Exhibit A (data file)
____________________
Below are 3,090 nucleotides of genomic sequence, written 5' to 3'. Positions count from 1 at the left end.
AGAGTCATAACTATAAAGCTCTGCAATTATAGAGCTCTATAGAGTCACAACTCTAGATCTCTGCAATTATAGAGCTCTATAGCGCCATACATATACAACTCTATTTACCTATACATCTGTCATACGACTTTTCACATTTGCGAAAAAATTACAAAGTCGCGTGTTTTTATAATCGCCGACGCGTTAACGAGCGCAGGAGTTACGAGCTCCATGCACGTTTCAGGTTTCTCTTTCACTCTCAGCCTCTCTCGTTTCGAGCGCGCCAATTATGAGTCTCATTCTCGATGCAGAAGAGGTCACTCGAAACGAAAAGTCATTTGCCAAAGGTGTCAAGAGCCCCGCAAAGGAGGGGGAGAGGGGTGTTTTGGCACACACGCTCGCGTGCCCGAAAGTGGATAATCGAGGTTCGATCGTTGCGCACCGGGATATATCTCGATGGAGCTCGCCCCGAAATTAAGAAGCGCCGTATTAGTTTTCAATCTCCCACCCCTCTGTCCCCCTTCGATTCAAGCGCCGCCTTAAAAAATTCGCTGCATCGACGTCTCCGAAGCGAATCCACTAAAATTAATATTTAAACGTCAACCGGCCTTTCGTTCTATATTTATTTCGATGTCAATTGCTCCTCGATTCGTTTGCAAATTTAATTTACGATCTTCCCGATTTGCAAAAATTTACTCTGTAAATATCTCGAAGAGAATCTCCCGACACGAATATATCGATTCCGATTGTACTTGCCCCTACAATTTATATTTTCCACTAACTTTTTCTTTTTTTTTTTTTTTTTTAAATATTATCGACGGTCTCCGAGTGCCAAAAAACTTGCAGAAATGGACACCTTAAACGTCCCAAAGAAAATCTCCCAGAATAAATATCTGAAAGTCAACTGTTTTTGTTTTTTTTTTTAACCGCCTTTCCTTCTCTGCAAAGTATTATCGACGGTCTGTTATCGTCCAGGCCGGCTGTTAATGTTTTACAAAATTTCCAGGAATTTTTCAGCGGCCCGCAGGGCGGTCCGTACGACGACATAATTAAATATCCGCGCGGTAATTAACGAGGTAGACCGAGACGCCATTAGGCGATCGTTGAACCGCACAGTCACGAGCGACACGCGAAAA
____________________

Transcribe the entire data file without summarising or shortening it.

Below are 3,090 nucleotides of genomic sequence, written 5' to 3'. Positions count from 1 at the left end.
AGAGTCATAACTATAAAGCTCTGCAATTATAGAGCTCTATAGAGTCACAACTCTAGATCTCTGCAATTATAGAGCTCTATAGCGCCATACATATACAACTCTATTTACCTATACATCTGTCATACGACTTTTCACATTTGCGAAAAAATTACAAAGTCGCGTGTTTTTATAATCGCCGACGCGTTAACGAGCGCAGGAGTTACGAGCTCCATGCACGTTTCAGGTTTCTCTTTCACTCTCAGCCTCTCTCGTTTCGAGCGCGCCAATTATGAGTCTCATTCTCGATGCAGAAGAGGTCACTCGAAACGAAAAGTCATTTGCCAAAGGTGTCAAGAGCCCCGCAAAGGAGGGGGAGAGGGGTGTTTTGGCACACACGCTCGCGTGCCCGAAAGTGGATAATCGAGGTTCGATCGTTGCGCACCGGGATATATCTCGATGGAGCTCGCCCCGAAATTAAGAAGCGCCGTATTAGTTTTCAATCTCCCACCCCTCTGTCCCCCTTCGATTCAAGCGCCGCCTTAAAAAATTCGCTGCATCGACGTCTCCGAAGCGAATCCACTAAAATTAATATTTAAACGTCAACCGGCCTTTCGTTCTATATTTATTTCGATGTCAATTGCTCCTCGATTCGTTTGCAAATTTAATTTACGATCTTCCCGATTTGCAAAAATTTACTCTGTAAATATCTCGAAGAGAATCTCCCGACACGAATATATCGATTCCGATTGTACTTGCCCCTACAATTTATATTTTCCACTAACTTTTTCTTTTTTTTTTTTTTTTTTAAATATTATCGACGGTCTCCGAGTGCCAAAAAACTTGCAGAAATGGACACCTTAAACGTCCCAAAGAAAATCTCCCAGAATAAATATCTGAAAGTCAACTGTTTTTGTTTTTTTTTTTAACCGCCTTTCCTTCTCTGCAAAGTATTATCGACGGTCTGTTATCGTCCAGGCCGGCTGTTAATGTTTTACAAAATTTCCAGGAATTTTTCAGCGGCCCGCAGGGCGGTCCGTACGACGACATAATTAAATATCCGCGCGGTAATTAACGAGGTAGACCGAGACGCCATTAGGCGATCGTTGAACCGCACAGTCACGAGCGACACGCGAAAA